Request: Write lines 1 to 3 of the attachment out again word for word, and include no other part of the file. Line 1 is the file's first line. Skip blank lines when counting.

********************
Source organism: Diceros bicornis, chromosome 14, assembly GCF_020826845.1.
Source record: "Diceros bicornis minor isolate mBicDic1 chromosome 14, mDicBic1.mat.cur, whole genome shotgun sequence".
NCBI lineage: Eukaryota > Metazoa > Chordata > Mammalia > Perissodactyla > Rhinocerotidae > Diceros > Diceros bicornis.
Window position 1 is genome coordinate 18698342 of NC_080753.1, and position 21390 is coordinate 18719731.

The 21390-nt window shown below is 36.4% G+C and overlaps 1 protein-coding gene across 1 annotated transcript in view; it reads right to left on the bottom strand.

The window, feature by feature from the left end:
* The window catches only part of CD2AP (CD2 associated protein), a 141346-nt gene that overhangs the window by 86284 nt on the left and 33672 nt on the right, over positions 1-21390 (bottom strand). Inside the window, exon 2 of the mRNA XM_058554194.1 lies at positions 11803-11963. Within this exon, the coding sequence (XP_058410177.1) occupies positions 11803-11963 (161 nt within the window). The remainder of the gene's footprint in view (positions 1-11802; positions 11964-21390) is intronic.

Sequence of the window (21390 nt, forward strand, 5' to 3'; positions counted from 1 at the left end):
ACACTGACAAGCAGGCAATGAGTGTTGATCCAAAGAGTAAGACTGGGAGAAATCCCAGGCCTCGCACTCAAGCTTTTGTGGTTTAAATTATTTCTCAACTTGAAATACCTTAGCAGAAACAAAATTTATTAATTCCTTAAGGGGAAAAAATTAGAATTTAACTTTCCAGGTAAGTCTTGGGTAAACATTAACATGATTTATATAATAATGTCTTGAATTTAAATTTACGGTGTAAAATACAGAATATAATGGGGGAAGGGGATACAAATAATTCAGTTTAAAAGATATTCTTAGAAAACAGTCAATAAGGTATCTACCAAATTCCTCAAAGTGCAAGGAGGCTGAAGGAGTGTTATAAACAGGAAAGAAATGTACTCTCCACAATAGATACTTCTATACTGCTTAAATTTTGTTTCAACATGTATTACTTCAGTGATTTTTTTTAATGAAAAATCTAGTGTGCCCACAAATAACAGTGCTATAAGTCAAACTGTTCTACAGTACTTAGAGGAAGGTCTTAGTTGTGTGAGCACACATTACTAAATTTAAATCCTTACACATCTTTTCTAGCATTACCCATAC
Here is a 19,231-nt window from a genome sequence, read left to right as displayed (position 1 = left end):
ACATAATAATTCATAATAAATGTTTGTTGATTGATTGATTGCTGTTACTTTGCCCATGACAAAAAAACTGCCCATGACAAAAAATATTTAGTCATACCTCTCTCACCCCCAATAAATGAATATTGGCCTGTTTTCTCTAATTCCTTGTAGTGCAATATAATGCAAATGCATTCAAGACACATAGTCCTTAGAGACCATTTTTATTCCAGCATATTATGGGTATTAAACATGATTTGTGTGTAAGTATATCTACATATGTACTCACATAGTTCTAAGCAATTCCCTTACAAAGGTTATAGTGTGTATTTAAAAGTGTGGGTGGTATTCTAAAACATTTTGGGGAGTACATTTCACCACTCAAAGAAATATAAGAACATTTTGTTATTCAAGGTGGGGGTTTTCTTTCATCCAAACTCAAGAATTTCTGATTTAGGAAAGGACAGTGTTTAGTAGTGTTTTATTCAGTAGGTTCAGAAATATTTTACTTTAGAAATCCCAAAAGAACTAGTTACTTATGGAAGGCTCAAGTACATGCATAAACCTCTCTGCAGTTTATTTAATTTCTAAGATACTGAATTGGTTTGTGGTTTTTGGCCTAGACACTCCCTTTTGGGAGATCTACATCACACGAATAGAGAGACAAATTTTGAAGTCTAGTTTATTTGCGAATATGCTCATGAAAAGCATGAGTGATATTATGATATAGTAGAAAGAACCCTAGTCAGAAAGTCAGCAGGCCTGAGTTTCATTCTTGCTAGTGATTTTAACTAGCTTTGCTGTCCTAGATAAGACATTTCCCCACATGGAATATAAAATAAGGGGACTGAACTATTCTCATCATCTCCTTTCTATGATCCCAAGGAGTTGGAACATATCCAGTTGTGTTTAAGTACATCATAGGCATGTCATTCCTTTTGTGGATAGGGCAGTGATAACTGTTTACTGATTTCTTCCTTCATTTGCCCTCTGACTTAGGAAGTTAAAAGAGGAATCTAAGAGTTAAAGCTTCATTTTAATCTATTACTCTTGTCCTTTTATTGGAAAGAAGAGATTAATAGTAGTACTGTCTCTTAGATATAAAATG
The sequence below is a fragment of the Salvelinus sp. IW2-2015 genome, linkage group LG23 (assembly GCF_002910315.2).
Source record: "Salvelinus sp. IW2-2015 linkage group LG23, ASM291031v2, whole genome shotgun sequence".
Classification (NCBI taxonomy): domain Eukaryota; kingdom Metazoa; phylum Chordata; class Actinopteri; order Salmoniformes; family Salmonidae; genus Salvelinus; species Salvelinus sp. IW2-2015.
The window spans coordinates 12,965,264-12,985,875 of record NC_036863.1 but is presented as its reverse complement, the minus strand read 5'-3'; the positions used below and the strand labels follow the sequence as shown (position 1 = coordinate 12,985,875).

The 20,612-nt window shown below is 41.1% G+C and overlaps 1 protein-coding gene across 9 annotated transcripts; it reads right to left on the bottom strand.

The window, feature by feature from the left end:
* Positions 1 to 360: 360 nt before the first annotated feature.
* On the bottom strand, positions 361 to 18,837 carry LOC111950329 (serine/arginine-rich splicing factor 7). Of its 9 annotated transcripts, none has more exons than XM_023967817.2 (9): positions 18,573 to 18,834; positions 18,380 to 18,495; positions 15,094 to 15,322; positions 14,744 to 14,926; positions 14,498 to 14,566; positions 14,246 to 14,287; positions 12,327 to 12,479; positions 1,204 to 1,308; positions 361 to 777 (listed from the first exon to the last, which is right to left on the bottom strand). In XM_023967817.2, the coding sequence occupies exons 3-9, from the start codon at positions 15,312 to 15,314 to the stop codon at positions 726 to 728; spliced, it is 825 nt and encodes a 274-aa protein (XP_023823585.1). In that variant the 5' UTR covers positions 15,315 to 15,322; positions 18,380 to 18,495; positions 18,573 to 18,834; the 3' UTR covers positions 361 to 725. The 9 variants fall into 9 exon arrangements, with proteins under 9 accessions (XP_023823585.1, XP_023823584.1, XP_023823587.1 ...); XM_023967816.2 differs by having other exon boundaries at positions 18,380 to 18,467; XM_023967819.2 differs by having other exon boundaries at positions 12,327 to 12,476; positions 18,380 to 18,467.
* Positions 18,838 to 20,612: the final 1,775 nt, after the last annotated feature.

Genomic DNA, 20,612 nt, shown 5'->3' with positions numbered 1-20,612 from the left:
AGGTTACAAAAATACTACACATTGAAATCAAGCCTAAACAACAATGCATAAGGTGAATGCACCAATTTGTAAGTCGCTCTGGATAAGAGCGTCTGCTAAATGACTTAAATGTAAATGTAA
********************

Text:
Source organism: Diceros bicornis, chromosome 14, assembly GCF_020826845.1.
Source record: "Diceros bicornis minor isolate mBicDic1 chromosome 14, mDicBic1.mat.cur, whole genome shotgun sequence".
NCBI lineage: Eukaryota > Metazoa > Chordata > Mammalia > Perissodactyla > Rhinocerotidae > Diceros > Diceros bicornis.